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Donia Lilly Donia Lilly shows her pastel abstractions this weekend on Cannery Row.

Donia Lilly

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Posted: Thursday, March 20, 2003 12:00 am | Updated: 8:52 pm, Fri May 17, 2013.

Photo: by Randy Tunnell

Pacific Grove painter Donia Lilly is just 25, but she''s already moved through at least three clearly defined artistic periods. First, there were the paintings she based on memories of her travels through North America, Europe and the Caribbean; she calls these her "more subject-oriented" works. Then came the acrylic abstracts--energetic swirls of bright blue, gray, white and black--evoking Japanese wave paintings. Finally, there are the more recent "aesthetic evocations," emotionally intense abstract pastels, rich in color, that well up from Lilly''s subconscious. She still works in all three styles, but it''s only the last group--her primary artistic focus now--that will be on display this weekend at Monterey''s Gallery Lucien.

The New York-born and Phoenix-raised artist moved to P.G. a little more than a year ago, after earning a B.A. in studio art at Principia College in Elsah, Illinois. She''d already amassed quite a collection of work, most of it watercolors, the medium in which she''s trained.

Lately, Lilly prefers working in pastels. She began to focus on pastels three years ago, and says she finds it more forgiving than watercolor paint, which dries on the paper almost as soon as it is applied.

"Pastels are so soft, so delicate, so blendable," she says, brushing a finger softly over a sheet of paper covered in orange and yellow lines. Lilly calls her pastel works "paintings" because she treats the medium as a painter would--a finger painter, perhaps.

"Some artists do hatching with pastels, like drawings. They use the pastels like pencils, making a mark and leaving it. I like to work very hands-on; I love to mush everything around with my fingers, blending the colors together. When I work with a brush I feel I''m distancing myself. Even with the acrylics, I do quick brush work and then get in there with my hands."

Lilly flips through a selection of her earlier works, the pastels she did based on memories of her travels. She says she doesn''t like to work on-site, and, although she often takes photos or makes sketches of scenes to refer back to later in the studio, it is rarely the scenes themselves that show up in her work. Rather, it is the memory of sunlight streaming into an alleyway, how it struck a small vine leaning against a wall, that influence the final painting. "I don''t use specific places in my paintings. I say, this is a beautiful curve in the tree, but I don''t draw the tree. It''s the sense of light, the shapes, the lines or values that stay with me."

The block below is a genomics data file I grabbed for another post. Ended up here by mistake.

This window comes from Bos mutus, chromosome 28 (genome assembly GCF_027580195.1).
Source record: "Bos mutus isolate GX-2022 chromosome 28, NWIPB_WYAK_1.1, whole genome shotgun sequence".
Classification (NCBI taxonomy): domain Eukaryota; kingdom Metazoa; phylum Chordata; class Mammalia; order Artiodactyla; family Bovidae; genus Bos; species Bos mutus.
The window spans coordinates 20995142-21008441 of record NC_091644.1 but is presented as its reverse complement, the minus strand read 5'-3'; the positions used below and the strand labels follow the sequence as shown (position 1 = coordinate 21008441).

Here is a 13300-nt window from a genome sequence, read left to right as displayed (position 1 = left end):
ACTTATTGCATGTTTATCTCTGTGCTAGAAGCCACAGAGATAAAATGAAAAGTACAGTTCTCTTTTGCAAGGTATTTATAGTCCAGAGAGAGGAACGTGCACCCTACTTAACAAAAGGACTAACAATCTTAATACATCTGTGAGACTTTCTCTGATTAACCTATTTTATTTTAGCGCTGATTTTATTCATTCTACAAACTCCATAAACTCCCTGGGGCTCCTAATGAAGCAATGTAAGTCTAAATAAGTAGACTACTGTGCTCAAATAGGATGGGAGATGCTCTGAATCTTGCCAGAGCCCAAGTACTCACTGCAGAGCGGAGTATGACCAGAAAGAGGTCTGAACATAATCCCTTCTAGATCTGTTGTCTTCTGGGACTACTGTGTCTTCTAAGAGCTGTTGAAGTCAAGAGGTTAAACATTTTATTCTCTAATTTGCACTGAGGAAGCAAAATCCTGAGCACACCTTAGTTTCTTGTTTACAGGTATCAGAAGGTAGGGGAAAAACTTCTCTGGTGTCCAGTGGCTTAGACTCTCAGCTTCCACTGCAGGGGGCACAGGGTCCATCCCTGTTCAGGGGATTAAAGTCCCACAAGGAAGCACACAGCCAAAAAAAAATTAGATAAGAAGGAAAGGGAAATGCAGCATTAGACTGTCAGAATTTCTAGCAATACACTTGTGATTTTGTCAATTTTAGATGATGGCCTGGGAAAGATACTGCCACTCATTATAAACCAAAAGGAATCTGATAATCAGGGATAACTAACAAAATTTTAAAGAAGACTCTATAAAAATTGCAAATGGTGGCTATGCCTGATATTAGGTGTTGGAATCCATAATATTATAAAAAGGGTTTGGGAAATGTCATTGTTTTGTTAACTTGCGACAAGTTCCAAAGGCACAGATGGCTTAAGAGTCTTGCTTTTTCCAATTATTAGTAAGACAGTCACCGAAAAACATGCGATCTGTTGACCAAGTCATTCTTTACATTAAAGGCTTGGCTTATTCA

Half a year ago, Lilly began doing monochromatic abstracts. Downstairs in her studio--really a converted garage that she works in with the door open, so light can come in--some of these most recent works are tacked up on the walls. There''s a purple one, a blue one, a yellow one, a green one, each one moving through different hues of the dominant color while still strongly projecting that color''s essence. As the eye moves from painting to painting, distinct shifts in one''s emotional reaction can be noted. It feels physically different, for example, to look at one of Lilly''s yellow paintings, and then at a red one.

"Color is such a powerful presence," Lilly says, her eye trained first on a blue painting, and then on a green one. "It evokes different emotions. Not specific emotions like love or anger. You can''t describe how it makes you feel, it''s just something that wells up in you."

Like many visual artists, Lilly doesn''t much like to analyze her own work, although when necessary she can discuss it articulately. In her artist''s statement, she writes: "These paintings exist because they are visual ideas, not visual manifestations of verbal concepts. They are evocations of emotions, feeling, states of being so subtle they can have no linguistic labels or descriptions. That''s why they were created as paintings."

Lilly''s pastel "paintings" are extremely energetic, with great, round swirls of color emanating from a central point--some suggest the bursts of matter and light that occur at the creation of a planetary system. This is not Lilly''s intention. Still, she does read a lot about astronomy and quantum physics, and, she admits, "You can''t help but be influenced by what you read."

Aesthetic Evocations: Works in Pastel, paintings by Donia Lilly, will be on display March 21 and 22 from 6:30-9pm at Gallery Lucien, 417 Cannery Row, Monterey. The show may be previewed at

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